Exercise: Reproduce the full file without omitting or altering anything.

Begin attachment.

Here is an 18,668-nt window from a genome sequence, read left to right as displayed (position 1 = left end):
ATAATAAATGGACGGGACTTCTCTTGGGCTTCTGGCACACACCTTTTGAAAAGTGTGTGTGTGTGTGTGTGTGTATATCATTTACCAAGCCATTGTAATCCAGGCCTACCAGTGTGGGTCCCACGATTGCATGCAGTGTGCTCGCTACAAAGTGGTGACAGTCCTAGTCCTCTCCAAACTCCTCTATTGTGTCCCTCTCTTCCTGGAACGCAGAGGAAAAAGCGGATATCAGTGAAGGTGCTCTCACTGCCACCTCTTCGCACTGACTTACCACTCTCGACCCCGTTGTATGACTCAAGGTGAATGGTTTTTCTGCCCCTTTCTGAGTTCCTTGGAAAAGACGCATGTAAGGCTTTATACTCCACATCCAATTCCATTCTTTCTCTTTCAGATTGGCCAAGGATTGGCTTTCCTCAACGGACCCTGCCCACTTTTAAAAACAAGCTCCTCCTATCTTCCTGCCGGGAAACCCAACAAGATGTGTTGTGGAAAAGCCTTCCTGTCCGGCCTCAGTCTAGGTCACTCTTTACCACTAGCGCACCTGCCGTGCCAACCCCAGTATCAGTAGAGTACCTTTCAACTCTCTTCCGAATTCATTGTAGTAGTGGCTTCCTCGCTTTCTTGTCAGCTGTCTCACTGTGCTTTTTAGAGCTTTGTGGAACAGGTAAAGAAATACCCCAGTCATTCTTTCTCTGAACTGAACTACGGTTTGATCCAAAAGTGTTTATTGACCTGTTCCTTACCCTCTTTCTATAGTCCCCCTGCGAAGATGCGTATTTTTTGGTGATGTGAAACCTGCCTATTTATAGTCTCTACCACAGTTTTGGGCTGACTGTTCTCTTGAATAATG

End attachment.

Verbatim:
Here is an 18,668-nt window from a genome sequence, read left to right as displayed (position 1 = left end):
ATAATAAATGGACGGGACTTCTCTTGGGCTTCTGGCACACACCTTTTGAAAAGTGTGTGTGTGTGTGTGTGTGTATATCATTTACCAAGCCATTGTAATCCAGGCCTACCAGTGTGGGTCCCACGATTGCATGCAGTGTGCTCGCTACAAAGTGGTGACAGTCCTAGTCCTCTCCAAACTCCTCTATTGTGTCCCTCTCTTCCTGGAACGCAGAGGAAAAAGCGGATATCAGTGAAGGTGCTCTCACTGCCACCTCTTCGCACTGACTTACCACTCTCGACCCCGTTGTATGACTCAAGGTGAATGGTTTTTCTGCCCCTTTCTGAGTTCCTTGGAAAAGACGCATGTAAGGCTTTATACTCCACATCCAATTCCATTCTTTCTCTTTCAGATTGGCCAAGGATTGGCTTTCCTCAACGGACCCTGCCCACTTTTAAAAACAAGCTCCTCCTATCTTCCTGCCGGGAAACCCAACAAGATGTGTTGTGGAAAAGCCTTCCTGTCCGGCCTCAGTCTAGGTCACTCTTTACCACTAGCGCACCTGCCGTGCCAACCCCAGTATCAGTAGAGTACCTTTCAACTCTCTTCCGAATTCATTGTAGTAGTGGCTTCCTCGCTTTCTTGTCAGCTGTCTCACTGTGCTTTTTAGAGCTTTGTGGAACAGGTAAAGAAATACCCCAGTCATTCTTTCTCTGAACTGAACTACGGTTTGATCCAAAAGTGTTTATTGACCTGTTCCTTACCCTCTTTCTATAGTCCCCCTGCGAAGATGCGTATTTTTTGGTGATGTGAAACCTGCCTATTTATAGTCTCTACCACAGTTTTGGGCTGACTGTTCTCTTGAATAATG